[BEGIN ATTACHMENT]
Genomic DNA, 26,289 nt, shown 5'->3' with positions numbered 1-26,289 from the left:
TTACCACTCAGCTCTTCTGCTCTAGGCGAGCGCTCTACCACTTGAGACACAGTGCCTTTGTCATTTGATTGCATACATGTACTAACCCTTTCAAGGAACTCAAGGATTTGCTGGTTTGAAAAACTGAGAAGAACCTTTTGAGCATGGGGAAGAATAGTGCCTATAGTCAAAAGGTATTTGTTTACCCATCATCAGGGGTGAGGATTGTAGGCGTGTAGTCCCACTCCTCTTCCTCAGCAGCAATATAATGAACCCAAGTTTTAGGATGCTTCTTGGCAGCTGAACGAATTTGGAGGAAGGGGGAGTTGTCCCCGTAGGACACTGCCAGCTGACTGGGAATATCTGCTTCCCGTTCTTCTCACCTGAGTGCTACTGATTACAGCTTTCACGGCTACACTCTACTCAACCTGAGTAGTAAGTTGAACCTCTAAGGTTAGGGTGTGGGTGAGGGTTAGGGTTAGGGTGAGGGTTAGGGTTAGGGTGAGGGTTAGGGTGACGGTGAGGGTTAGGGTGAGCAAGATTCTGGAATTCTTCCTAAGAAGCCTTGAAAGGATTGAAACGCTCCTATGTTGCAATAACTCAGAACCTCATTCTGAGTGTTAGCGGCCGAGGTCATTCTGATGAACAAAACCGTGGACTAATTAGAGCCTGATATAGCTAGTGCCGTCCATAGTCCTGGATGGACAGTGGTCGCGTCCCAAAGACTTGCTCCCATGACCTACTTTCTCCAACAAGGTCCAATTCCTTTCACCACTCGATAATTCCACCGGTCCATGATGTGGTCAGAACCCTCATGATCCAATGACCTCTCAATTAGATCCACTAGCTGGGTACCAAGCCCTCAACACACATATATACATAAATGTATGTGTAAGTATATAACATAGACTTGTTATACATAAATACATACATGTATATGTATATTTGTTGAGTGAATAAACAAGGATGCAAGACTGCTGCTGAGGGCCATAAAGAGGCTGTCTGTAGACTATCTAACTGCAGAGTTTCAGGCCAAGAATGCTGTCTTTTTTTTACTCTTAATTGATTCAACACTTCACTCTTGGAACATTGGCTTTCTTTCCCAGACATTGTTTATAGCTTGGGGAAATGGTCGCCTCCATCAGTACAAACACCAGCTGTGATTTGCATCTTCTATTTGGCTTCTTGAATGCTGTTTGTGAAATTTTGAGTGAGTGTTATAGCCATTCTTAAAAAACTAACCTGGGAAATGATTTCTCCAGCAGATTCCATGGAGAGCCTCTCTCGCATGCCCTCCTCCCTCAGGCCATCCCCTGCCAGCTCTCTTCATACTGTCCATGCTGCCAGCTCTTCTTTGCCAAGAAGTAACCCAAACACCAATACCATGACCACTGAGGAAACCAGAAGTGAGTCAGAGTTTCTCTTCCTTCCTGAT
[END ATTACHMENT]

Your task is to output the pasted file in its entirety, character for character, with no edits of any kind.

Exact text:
Genomic DNA, 26,289 nt, shown 5'->3' with positions numbered 1-26,289 from the left:
TTACCACTCAGCTCTTCTGCTCTAGGCGAGCGCTCTACCACTTGAGACACAGTGCCTTTGTCATTTGATTGCATACATGTACTAACCCTTTCAAGGAACTCAAGGATTTGCTGGTTTGAAAAACTGAGAAGAACCTTTTGAGCATGGGGAAGAATAGTGCCTATAGTCAAAAGGTATTTGTTTACCCATCATCAGGGGTGAGGATTGTAGGCGTGTAGTCCCACTCCTCTTCCTCAGCAGCAATATAATGAACCCAAGTTTTAGGATGCTTCTTGGCAGCTGAACGAATTTGGAGGAAGGGGGAGTTGTCCCCGTAGGACACTGCCAGCTGACTGGGAATATCTGCTTCCCGTTCTTCTCACCTGAGTGCTACTGATTACAGCTTTCACGGCTACACTCTACTCAACCTGAGTAGTAAGTTGAACCTCTAAGGTTAGGGTGTGGGTGAGGGTTAGGGTTAGGGTGAGGGTTAGGGTTAGGGTGAGGGTTAGGGTGACGGTGAGGGTTAGGGTGAGCAAGATTCTGGAATTCTTCCTAAGAAGCCTTGAAAGGATTGAAACGCTCCTATGTTGCAATAACTCAGAACCTCATTCTGAGTGTTAGCGGCCGAGGTCATTCTGATGAACAAAACCGTGGACTAATTAGAGCCTGATATAGCTAGTGCCGTCCATAGTCCTGGATGGACAGTGGTCGCGTCCCAAAGACTTGCTCCCATGACCTACTTTCTCCAACAAGGTCCAATTCCTTTCACCACTCGATAATTCCACCGGTCCATGATGTGGTCAGAACCCTCATGATCCAATGACCTCTCAATTAGATCCACTAGCTGGGTACCAAGCCCTCAACACACATATATACATAAATGTATGTGTAAGTATATAACATAGACTTGTTATACATAAATACATACATGTATATGTATATTTGTTGAGTGAATAAACAAGGATGCAAGACTGCTGCTGAGGGCCATAAAGAGGCTGTCTGTAGACTATCTAACTGCAGAGTTTCAGGCCAAGAATGCTGTCTTTTTTTTACTCTTAATTGATTCAACACTTCACTCTTGGAACATTGGCTTTCTTTCCCAGACATTGTTTATAGCTTGGGGAAATGGTCGCCTCCATCAGTACAAACACCAGCTGTGATTTGCATCTTCTATTTGGCTTCTTGAATGCTGTTTGTGAAATTTTGAGTGAGTGTTATAGCCATTCTTAAAAAACTAACCTGGGAAATGATTTCTCCAGCAGATTCCATGGAGAGCCTCTCTCGCATGCCCTCCTCCCTCAGGCCATCCCCTGCCAGCTCTCTTCATACTGTCCATGCTGCCAGCTCTTCTTTGCCAAGAAGTAACCCAAACACCAATACCATGACCACTGAGGAAACCAGAAGTGAGTCAGAGTTTCTCTTCCTTCCTGAT